The border business settlements soon gave way to open, green rolling hills. Fatima first drove me about an hour to our first destination of Saint Hilarion Castle, which looks like it fell straight off the pages of a storybook. With its ramparts climbing up the jagged hilltop, this is the epitome of a fairytale castle — indeed locals claim the castle in Disney’s Snow White is based on Saint Hilarion. Built in the 10th century by the Byzantines, the castle sits in a lofty position. Its imposing tower gives amazing views across the countryside.
Before we left, Fatima encouraged me to try “the world’s best lemonade” made by Suleman, a beefy, boisterous sort who ran the canteen. The initially oddly bitter-sweet lemonade, mixed with lemon peel oil, lived up to its billing — I ended up having three large glasses!
From there we were off to one of the island’s best and most famous tourist attractions –thanks to English writer Lawrence Durrell. Bellapais is a wonderfully old-fashioned and incredibly picturesque village of humble whitewashed cottages that sprawl down the hillside ending at the evocative ruins of Bellapais Abbey below. Durrell wrote the celebrated book Bitter Lemons of Cyprus while living here, immortalising Cypriot village life at the end of the British colonial period. The main sight is Bellapais Abbey, an old Augustinian monastery full of intricately carved arches and cypress trees surrounding its cloister. The fragrance of bitter oranges filled the air. There are panoramic views across North Cyprus’ coastline from the refectory roof.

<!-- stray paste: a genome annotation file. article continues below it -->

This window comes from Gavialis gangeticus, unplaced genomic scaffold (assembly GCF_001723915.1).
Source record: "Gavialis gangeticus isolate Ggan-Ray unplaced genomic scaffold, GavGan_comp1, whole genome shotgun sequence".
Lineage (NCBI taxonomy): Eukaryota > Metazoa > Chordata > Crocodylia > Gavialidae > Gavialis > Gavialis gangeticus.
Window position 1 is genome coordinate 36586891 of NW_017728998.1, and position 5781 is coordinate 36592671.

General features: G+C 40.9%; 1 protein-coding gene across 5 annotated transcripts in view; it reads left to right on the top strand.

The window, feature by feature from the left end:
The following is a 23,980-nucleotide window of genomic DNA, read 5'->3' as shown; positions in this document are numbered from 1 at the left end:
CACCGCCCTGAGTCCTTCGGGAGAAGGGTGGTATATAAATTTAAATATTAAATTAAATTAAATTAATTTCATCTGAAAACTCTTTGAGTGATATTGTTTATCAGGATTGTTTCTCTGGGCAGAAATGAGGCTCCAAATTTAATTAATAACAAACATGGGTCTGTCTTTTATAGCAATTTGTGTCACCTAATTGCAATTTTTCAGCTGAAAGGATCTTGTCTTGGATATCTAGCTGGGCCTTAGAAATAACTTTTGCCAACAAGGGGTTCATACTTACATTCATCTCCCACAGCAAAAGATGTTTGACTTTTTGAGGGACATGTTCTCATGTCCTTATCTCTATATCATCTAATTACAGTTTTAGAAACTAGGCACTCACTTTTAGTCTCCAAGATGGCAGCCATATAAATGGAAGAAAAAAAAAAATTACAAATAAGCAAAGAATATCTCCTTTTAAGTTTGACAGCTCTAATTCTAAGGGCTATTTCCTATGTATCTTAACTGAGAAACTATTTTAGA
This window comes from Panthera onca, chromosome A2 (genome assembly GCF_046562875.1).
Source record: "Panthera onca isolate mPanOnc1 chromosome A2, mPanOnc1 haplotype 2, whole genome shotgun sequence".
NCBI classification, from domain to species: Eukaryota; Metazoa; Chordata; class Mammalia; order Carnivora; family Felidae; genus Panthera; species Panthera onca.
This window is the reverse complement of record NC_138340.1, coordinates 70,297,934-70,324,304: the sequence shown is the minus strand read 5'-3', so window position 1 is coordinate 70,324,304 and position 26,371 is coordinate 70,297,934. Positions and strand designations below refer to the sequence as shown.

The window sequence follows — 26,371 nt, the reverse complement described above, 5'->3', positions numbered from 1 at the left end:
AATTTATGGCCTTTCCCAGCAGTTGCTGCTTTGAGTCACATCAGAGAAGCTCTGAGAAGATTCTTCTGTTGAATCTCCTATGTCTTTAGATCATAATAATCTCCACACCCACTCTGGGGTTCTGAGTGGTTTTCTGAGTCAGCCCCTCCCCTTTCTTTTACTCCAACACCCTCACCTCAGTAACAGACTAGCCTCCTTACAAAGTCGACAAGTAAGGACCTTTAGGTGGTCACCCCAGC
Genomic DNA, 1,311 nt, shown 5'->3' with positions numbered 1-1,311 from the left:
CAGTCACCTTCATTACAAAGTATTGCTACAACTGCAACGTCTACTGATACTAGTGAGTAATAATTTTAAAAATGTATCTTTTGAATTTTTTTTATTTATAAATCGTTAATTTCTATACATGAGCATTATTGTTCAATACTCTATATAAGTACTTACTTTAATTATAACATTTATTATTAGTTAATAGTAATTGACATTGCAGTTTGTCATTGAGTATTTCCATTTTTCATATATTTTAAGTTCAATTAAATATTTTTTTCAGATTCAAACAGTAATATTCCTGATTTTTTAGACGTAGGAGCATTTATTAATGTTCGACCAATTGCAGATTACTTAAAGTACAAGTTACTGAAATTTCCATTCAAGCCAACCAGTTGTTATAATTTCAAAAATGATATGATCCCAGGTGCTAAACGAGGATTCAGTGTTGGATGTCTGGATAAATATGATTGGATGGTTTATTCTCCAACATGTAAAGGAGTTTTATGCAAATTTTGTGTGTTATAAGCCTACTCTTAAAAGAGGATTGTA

Next stop was Fatima’s atmospheric harbour town of Kyrenia, a vibrant seaside hub. The small harbour is overlooked by a grand Byzantine era castle and backed by an old town district of tangled alleyways and Ottoman period houses that are fun to explore, including visiting the Shipwreck Museum, strolling the harbour-side with its many restaurants where you get served mostly by Pakistani and Indian waiters eager to converse in Urdu, and the rustic Folk Art Museum in a restored warehouse. We then drove off to Famagusta, a beautifully evocative town on the eastern flank of North Cyprus, riddled with crumbling Gothic buildings. It is ringed by a mighty border of Venetian fortifications and its charming old town is stuffed full of golden-stone ruins of basilicas and remnants of palaces that sit incongruously between rows of dilapidated houses. Main attractions included the glorious Mustafa Pasha Mosque and the nearby roofless ruins of Saint George of the Greek Church.
Fatima then capped off the day by driving me to the northern part of Nicosia where a bustling front of colourful and intricate bazaars like Anarkali in Lahore and Raja Bazaar in Rawalpindi hide a line of abandoned houses adorned by rusting barbed wire and broken windows. This hidden from view, but accessible, lane serves as parking for shop-owners’ cars. The walls in several places bear often startling graffiti art with messages of anger about the partition of the city. Highlights in this part of the capital were Buyuk Han, a bustling bazaar set up in the island’s oldest caravanserai selling handicrafts, antiques and old stamps and coins, Buyuk Hamam, one of the oldest traditional community bathing and socialising places in Cyprus and the beautiful Selimiye Mosque with its melancholic air.
Before she drove me back to the southern part of the city at my hotel, Fatima, seeing me puzzle over a strange looking fruit, insisted on buying me a pound of it. They were fresh, ripe figs. I had never seen them in this shape — only the flattened dry version we get in Pakistan. I could swear they were the sweetest fruit I ever tasted. My appetite to explore south Cyprus the next day heightened.
To be continued.